Curtis Hanson, Director of Modern Classics, Dies at 71
TMZ reports some very sad news: Curtis Hanson, the director of movies like L.A. Confidential, Wonder Boys, and 8 Mile, has died. Their sources say that he was found dead in his home in Hollywood of what “appears to have been a heart attack.”
Hanson’s output slowed in recent years, but through the 1990s and into the early 2000s he was one of the most exciting directors in mainstream Hollywood. He made the ultimate evil babysitter movie, The Hand That Rocks the Cradle, in 1992, and followed it with one of Meryl Streep’s rare action movies, The River Wild, in 1994. Then his greatest work, L.A. Confidential, based on a mammoth James Ellroy novel that was supposedly unfilmable. Hanson and co-writer Brian Helgeland not only wrestled the thing into cinematic shape, they made a neo-noir masterpiece and a multi-Oscar winner (including one for Hanson and Helgeland’s incredible screenplay).
From there Hanson probably could have lived comfortably making crime films for the rest of his days. Instead, he pivoted and directed Wonder Boys, a very different sort of adaptation from a novel by Michael Chabon. In one of his best roles, Michael Douglas played an author and lit professor struggling to finish a novel. That film won an Oscar too (for Bob Dylan’s original song on the soundtrack “Things Have Changed”). Hanson followed that with what might have been his most impressive accomplishment: Coaxing a moving performance out of Eminem in 8 Mile, the loose biopic of the rapper’s early days in Detroit. His final film was 2012’s Chasing Mavericks, which had to be completed by another director, Michael Apted, after Hanson’s health declined during production.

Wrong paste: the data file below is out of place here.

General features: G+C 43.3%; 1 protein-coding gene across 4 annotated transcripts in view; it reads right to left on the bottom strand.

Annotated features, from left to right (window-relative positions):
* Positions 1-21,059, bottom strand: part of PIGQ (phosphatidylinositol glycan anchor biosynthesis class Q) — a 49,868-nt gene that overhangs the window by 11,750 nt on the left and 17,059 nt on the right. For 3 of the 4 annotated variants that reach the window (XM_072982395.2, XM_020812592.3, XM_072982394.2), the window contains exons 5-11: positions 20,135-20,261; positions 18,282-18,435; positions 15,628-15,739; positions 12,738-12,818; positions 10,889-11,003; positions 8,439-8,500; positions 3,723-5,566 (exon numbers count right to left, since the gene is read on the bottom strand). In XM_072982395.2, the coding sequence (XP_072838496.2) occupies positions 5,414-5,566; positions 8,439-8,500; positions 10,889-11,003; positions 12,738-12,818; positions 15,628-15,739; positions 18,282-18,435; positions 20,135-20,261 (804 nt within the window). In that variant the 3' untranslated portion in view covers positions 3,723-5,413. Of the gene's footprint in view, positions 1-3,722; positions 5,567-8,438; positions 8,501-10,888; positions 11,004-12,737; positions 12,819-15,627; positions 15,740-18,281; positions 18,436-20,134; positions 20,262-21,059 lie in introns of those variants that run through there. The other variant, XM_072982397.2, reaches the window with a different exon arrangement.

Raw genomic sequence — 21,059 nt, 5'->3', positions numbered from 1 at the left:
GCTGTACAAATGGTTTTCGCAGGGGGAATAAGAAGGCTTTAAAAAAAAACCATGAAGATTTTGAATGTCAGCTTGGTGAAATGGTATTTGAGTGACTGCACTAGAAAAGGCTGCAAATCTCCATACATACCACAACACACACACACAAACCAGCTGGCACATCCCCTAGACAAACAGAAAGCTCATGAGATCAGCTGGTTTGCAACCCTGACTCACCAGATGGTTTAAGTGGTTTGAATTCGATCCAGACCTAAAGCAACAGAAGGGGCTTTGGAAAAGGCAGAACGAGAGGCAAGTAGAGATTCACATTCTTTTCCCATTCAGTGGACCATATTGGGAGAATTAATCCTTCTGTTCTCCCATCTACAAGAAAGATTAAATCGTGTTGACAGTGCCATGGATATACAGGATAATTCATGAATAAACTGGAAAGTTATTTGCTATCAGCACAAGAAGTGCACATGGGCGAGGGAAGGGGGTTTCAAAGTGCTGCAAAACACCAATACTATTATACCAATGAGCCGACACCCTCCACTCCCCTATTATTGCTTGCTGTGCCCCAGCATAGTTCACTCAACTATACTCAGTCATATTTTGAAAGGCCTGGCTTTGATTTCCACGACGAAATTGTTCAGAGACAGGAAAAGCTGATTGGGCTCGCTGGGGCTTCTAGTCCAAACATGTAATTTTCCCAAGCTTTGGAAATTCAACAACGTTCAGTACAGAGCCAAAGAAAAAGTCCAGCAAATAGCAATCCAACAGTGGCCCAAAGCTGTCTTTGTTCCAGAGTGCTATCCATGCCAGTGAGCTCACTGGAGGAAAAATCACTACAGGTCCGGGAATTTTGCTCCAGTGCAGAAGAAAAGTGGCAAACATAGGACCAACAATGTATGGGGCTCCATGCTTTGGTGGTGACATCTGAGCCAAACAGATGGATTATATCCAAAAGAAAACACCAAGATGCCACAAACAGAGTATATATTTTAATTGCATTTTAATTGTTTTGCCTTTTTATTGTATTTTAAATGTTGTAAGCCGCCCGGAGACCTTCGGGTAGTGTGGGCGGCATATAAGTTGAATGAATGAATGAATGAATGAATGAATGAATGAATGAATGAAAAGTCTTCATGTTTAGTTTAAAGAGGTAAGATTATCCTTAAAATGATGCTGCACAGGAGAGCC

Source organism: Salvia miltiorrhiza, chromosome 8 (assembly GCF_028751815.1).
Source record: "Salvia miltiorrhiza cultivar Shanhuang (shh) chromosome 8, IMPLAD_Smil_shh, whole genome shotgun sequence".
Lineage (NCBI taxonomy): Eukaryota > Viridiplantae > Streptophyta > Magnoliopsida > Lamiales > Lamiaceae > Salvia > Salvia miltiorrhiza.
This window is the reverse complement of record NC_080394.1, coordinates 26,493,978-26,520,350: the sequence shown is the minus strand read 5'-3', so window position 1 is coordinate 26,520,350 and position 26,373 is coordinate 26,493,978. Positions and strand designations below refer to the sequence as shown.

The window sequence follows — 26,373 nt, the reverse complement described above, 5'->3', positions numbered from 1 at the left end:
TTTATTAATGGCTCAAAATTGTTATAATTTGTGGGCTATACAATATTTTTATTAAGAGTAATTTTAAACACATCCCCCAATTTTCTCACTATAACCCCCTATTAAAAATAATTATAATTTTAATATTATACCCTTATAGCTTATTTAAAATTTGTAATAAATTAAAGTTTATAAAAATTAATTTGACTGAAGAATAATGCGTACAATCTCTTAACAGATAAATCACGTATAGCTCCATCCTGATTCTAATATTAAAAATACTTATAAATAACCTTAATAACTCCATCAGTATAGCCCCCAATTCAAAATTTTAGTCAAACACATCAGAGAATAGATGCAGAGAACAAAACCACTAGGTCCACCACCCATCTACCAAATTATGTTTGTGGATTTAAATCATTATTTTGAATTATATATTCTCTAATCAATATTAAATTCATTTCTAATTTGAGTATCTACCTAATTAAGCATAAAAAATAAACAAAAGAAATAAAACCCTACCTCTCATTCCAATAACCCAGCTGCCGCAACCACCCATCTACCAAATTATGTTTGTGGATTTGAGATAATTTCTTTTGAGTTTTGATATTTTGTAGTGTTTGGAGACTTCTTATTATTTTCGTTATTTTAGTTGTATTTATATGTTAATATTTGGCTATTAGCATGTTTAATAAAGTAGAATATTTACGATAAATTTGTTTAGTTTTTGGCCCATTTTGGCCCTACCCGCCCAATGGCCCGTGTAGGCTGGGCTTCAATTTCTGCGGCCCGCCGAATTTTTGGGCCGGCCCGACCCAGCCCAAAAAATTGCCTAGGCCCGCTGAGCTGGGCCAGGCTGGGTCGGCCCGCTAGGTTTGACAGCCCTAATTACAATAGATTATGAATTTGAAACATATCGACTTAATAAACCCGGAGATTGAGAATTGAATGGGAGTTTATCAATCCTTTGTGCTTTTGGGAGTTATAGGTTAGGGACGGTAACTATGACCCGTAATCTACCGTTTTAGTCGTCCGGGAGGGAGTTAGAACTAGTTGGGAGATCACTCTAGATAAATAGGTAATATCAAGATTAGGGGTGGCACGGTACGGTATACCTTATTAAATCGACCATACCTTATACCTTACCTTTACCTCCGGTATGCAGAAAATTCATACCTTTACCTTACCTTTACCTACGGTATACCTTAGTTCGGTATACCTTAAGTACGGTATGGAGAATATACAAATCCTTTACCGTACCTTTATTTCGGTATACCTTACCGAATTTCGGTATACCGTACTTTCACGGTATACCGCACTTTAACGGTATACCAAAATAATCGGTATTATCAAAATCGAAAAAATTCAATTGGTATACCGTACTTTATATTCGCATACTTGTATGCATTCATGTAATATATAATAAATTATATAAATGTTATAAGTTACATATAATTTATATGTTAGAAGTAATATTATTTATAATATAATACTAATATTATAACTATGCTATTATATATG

I saw L.A. Confidential when I was 16 years old, and it immediately became one of my favorite films. It hit me at just the right age, and it was one of the first movies I truly became obsessed with. I had never seen anything like it before, and it sent me off on a journey of discovery through movies and literature. Over the next year, I read every James Ellroy novel I could get my hands on, and started renting every classic film noir stocked at my local Blockbuster Video. (Which, sadly, wasn’t many.)
I’ve owned L.A. Confidential on VHS, two different DVDs (regular and special editions), and Blu-ray; it’s the only movie I’ve ever quadruple-dipped. I’ve watched it at least 30 times (a conservative estimate), and committed most of it to memory down to the littlest details; the inflection of Danny DeVito’s voice when he says “Very... hush hush!” and the clickety-clack of the typewriter sound effects that accompany the introductions of the cops played by Guy Pearce, Russell Crowe, and Kevin Spacey.
I vividly remember seeing L.A. Confidential for the first time, now almost 20 years ago, at the Regal Marlboro Cinema 8 in suburban New Jersey. I even remember my seat in the auditorium (on the center aisle, near the back). That movie theater was torn down years ago. And now Hanson is gone as well. But L.A. Confidential, and many other great Curtis Hanson films, will be with us forever.